The program's rich cultural offerings will include numerous field trips to important historic sites and museums in both cities, as well as theatre, opera and ballet productions in Moscow and St. Petersburg.
When will I find out where and when we’re travelling?
Dates for excursions will be announced at the beginning of the summer program.
Can a friend or family member who is not on the program also travel with us?
No, unfortunately, for logistical and academic reasons non program participants are not able to join the program for excursions.
Are excursions optional?
Not necessarily. These excursions are linked to your academic program and, in some cases, content delivered through the excursion will be relevant to a student’s studies and assessment. All students should plan to participate in all excursions. If a student misses an excursion or a planned departure for a trip, these arrangements and costs will not be made up for the student. It is each student’s responsibility to be where they need to be in order to participate fully in each academic excursion.
We will provide information to help you prepare for going abroad through on-campus orientation sessions and the online application system. A pre-departure orientation will be scheduled for April.
May 25 - July 1, 2017. These are tentative dates and are subject to change.
Is there a group flight?
There is no group flight for this program. You will be provided instructions from Irina Filippova, the Dickinson in Russia resident director, as to when to arrive and depart from Moscow. You will be met at the airport by Ms. Filippova. Please do not book your flight until you have consulted with the resident director or the Center for Global Study and Engagement (CGSE). After you arrange your airfare, you are required to submit a copy of your flight itinerary to CGSE via your online application.
What if my family wants to visit me?
If you have family or friends who are planning to visit you, please do not make travel plans until you arrive at the program and become familiar with your class schedule and program excursions. It is not acceptable to skip class for personal travel.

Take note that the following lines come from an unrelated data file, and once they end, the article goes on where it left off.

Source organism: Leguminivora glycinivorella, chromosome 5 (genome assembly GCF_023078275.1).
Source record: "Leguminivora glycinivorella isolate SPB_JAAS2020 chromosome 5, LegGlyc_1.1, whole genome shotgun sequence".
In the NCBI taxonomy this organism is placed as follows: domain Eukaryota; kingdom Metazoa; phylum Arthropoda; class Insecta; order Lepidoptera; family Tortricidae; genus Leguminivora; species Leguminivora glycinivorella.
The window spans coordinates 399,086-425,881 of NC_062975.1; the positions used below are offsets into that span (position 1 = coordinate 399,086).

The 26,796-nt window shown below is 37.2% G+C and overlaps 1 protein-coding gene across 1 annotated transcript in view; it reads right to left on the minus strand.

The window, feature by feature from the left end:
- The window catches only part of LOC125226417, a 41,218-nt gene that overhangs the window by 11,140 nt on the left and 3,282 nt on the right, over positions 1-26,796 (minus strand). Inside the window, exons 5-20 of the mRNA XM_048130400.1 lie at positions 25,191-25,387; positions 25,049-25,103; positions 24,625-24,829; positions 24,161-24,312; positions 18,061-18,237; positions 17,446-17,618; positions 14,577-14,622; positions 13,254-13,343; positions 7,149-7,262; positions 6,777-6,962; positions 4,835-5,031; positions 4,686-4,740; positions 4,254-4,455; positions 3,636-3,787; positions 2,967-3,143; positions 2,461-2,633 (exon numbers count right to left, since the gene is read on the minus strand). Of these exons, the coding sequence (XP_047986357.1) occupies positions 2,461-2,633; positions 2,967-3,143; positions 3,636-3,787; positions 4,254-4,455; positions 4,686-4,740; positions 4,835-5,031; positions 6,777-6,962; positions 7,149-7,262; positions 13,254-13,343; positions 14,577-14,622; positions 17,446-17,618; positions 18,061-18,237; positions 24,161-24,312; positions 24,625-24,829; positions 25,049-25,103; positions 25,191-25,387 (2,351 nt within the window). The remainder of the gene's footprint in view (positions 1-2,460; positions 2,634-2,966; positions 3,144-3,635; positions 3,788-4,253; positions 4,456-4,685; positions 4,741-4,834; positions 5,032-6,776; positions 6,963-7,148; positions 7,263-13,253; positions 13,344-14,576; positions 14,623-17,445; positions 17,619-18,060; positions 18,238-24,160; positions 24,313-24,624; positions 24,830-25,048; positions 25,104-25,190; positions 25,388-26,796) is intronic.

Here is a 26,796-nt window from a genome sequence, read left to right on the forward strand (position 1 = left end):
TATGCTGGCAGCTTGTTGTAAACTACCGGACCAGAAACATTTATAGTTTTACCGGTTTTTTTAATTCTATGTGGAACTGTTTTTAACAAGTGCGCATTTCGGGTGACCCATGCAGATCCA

When will I have time to travel? Can I arrive early or stay after the program ends?
Students may arrive early or stay late if they wish to travel on their own when classes are not in session. Please note that if you choose to arrive early or stay late, you will not be able to stay in your program housing. You should also consider your visa validity when you make the decision of whether or not you may arrive early or stay late. No student may arrive late for the start of the program.
The estimated comprehensive program fee is $5,900. Airfare is not included. Financial aid is available to eligible students.
What is included in the program fee?
The fee includes tuition, room, board, academic excursions and emergency insurance. Airfare and visa fees are not included. The budget sheet also lists additional fees students should anticipate.
How will I access my money while in Russia?
ATMs are a convenient way to transfer money and exchange currency. ATMs connected to international networks such as Cirrus and Plus allow you to retrieve cash in the local currency directly from your bank account in the United States. Inquire at your bank to be sure that your ATM card will allow cash withdrawals abroad. Major credit cards are also accepted; however, be sure to check about foreign transaction fees for using your card overseas. It is very difficult to cash travelers checks in Moscow.
How much extra money do I need to bring?
This depends on you. We encourage students to not travel every weekend, but to really engage their host city in meaningful ways during their semester abroad. An estimate of personal expenses is included on the budget sheet, but it really depends on you and your spending habits.